At the first day of the Strata+Hadoop, Maosong Fu, Tech Lead for Realtime Compute at Twitter shared some details on Twitter’s real-time stack
There are many industries where optimizing in real-time can have a large impact on overall business performance, leading to instant benefits in customer acquisition, retention, and marketing.
But how fast is real-time? It depends on the context, whether it’s financial trading, tweeting, ad impression count or monthly dashboard.
Earlier Twitter messaging stack
Kestrel is a message queue server we use to asynchronously connect many of the services and functions underlying the Twitter product. For example, when users update, any tweets destined for SMS delivery are queued in a Kestrel; the SMS service then reads tweets from this queue and communicates with the SMS carriers for delivery to phones. This implementation isolates the behavior of SMS delivery from the behavior of the rest of the system, making SMS delivery easier to operate, maintain, and scale independently.
Scribe is a server for aggregating log data streamed in real time from a large number of servers.
Some of Kestrel’s limitations are listed in the below:
- Durability is hard to achieve
- Read-behind degrades performance
- Adding subscribers is expensive
- Scales poorly as number of queues increase
- Cross DC replication
From Twitter Github:
We’ve deprecated Kestrel because internally we’ve shifted our attention to an alternative project based on DistributedLog, and we no longer have the resources to contribute fixes or accept pull requests. While Kestrel is a great solution up to a certain point (simple, fast, durable, and easy to deploy), it hasn’t been able to cope with Twitter’s massive scale (in terms of number of tenants, QPS, operability, diversity of workloads etc.) or operating environment (an Aurora cluster without persistent storage).
Kafka™ is used for building real-time data pipelines and streaming apps. It is horizontally scalable, fault-tolerant, wicked fast, and runs in production in thousands of companies.
Kafka relies on file system page cache with performance degradation when subscribers fall behind – too many random I/O
Apache DistributedLog (DL) is a high-throughput, low-latency replicated log service, offering durability, replication and strong consistency as essentials for building reliable real-time applications.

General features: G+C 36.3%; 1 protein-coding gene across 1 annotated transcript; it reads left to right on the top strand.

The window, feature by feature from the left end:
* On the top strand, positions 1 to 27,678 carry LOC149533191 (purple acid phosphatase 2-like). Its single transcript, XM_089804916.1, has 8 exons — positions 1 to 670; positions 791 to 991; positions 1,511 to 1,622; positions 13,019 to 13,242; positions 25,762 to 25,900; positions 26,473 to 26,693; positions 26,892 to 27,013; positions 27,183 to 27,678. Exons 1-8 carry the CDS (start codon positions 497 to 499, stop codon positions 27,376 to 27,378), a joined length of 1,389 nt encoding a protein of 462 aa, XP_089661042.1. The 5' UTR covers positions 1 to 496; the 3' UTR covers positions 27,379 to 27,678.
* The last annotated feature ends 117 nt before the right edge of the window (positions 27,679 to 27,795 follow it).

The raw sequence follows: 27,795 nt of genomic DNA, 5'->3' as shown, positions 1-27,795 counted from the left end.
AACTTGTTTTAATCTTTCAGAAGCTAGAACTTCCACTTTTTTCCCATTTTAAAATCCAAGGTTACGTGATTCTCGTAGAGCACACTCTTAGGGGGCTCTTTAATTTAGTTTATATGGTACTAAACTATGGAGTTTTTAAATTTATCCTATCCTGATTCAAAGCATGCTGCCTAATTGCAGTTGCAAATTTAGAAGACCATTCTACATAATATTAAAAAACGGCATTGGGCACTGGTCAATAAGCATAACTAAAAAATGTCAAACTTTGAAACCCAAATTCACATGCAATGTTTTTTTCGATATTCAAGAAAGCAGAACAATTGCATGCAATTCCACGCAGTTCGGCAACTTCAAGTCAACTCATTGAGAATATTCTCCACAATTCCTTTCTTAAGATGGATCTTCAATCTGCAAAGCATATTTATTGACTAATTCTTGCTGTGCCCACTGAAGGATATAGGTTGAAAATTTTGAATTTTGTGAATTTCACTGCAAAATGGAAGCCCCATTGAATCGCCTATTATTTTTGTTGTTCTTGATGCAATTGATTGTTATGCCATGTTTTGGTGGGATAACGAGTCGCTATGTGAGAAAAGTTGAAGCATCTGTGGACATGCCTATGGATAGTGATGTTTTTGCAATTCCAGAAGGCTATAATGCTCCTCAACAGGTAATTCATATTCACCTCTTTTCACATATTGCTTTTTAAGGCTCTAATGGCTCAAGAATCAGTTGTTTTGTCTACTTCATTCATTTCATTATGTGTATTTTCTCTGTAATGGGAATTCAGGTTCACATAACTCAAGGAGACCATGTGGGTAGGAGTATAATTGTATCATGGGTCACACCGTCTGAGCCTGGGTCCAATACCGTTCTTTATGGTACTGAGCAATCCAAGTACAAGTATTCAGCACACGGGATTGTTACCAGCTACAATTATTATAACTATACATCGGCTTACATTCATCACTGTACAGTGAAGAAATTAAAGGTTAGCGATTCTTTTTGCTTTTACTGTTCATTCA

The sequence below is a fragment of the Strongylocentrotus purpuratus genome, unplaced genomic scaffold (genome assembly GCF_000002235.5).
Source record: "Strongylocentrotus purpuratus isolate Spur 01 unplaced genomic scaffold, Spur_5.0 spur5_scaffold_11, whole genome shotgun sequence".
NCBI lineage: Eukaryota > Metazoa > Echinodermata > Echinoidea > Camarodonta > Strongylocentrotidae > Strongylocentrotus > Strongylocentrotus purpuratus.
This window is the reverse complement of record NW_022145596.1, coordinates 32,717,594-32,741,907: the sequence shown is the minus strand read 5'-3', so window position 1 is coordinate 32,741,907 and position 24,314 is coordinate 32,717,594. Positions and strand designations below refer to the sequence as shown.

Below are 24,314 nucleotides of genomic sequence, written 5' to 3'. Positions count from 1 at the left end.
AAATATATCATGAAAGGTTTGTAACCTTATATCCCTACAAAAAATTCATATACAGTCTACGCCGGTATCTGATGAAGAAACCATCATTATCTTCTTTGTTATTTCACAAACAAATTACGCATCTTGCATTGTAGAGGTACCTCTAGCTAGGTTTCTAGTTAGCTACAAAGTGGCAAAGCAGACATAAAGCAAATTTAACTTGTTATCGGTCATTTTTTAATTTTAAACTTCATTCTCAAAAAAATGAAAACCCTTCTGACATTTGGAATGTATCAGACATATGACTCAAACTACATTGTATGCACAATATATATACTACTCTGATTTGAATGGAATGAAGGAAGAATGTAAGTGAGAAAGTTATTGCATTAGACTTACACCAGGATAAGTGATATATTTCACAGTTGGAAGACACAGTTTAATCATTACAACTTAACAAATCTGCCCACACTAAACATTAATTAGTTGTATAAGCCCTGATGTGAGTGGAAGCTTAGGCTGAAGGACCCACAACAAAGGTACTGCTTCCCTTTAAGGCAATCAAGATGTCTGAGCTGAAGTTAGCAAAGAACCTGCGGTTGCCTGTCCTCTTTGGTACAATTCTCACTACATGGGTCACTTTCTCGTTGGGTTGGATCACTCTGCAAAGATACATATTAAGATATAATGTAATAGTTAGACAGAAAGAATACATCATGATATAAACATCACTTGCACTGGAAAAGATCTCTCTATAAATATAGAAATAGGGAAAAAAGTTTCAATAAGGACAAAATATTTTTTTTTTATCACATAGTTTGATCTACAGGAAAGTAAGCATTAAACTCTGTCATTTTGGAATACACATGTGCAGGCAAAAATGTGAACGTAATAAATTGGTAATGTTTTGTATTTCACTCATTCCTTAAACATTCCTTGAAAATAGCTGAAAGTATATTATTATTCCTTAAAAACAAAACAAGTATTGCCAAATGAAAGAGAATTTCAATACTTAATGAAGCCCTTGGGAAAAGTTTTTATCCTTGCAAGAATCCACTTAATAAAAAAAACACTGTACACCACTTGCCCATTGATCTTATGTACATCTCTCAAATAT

Features of DistributedLog at Twitter:
DL is able to provide milliseconds latency on durable writes with a large number of concurrent logs, and handle high volume reads and writes per second from thousands of clients.
Messages are persisted on disk and replicated to store multiple copies to prevent data loss. They are guaranteed to be consistent among writers and readers in terms of strict ordering.
DL provides an efficient service layer that is optimized for running in a multi- tenant datacenter environment such as Mesos or Yarn. The service layer is able to support large scale writes (fan-in) and reads (fan-out).
DL supports various workloads from latency-sensitive online transaction processing (OLTP) applications (e.g. WAL for distributed database and in-memory replicated state machines), real-time stream ingestion and computing, to analytical processing.
To support a large number of logs for multi-tenants, DL is designed for I/O isolation in real-world workloads.
DL has a modern layered architecture design, which separates the stateless service tier from the stateful storage tier. To support large scale writes (fan- in) and reads (fan-out), DL allows scaling storage independent of scaling CPU and memory.
Storm was no longer able to support Twitter’s requirements and although Twitter improved Storm’s performance eventually Twitter decided to develop Heron.
Heron is a realtime, distributed, fault-tolerant stream processing engine from Twitter. Heron is built with a wide array of architectural improvements that contribute to high efficiency gains.
Heron has powered all realtime analytics with varied use cases at Twitter since 2014. Incident reports dropped by an order of magnitude demonstrating proven reliability and scalability
Heron is in production for the last 3 years, reducing hardware requirements by 3x. Heron is highly scalable both in the ability to execute large number of components for each topology and the ability to launch and track large numbers of topologies.
Lambda architecture is a data-processing architecture designed to handle massive quantities of data by taking advantage of both batch– and stream-processing methods. This approach to architecture attempts to balance latency, throughput, and fault-tolerance by using batch processing to provide comprehensive and accurate views of batch data, while simultaneously using real-time stream processing to provide views of online data. The two view outputs may be joined before presentation.
The way this works is that an immutable sequence of records is captured and fed into a batch system and a stream processing system in parallel. You implement your transformation logic twice, once in the batch system and once in the stream processing system. You stitch together the results from both systems at query time to produce a complete answer.
Lambda Architecture: the good
The problem with the Lambda Architecture is that maintaining code that needs to produce the same result in two complex distributed systems is exactly as painful as it seems like it would be.
Summingbird to the Rescue! Summingbird is a library that lets you write MapReduce programs that look like native Scala or Java collection transformations and execute them on a number of well-known distributed MapReduce platforms, including Storm and Scalding.
Curious to Learn More?
Interested in Heron?
Code at: https://github.com/twitter/heron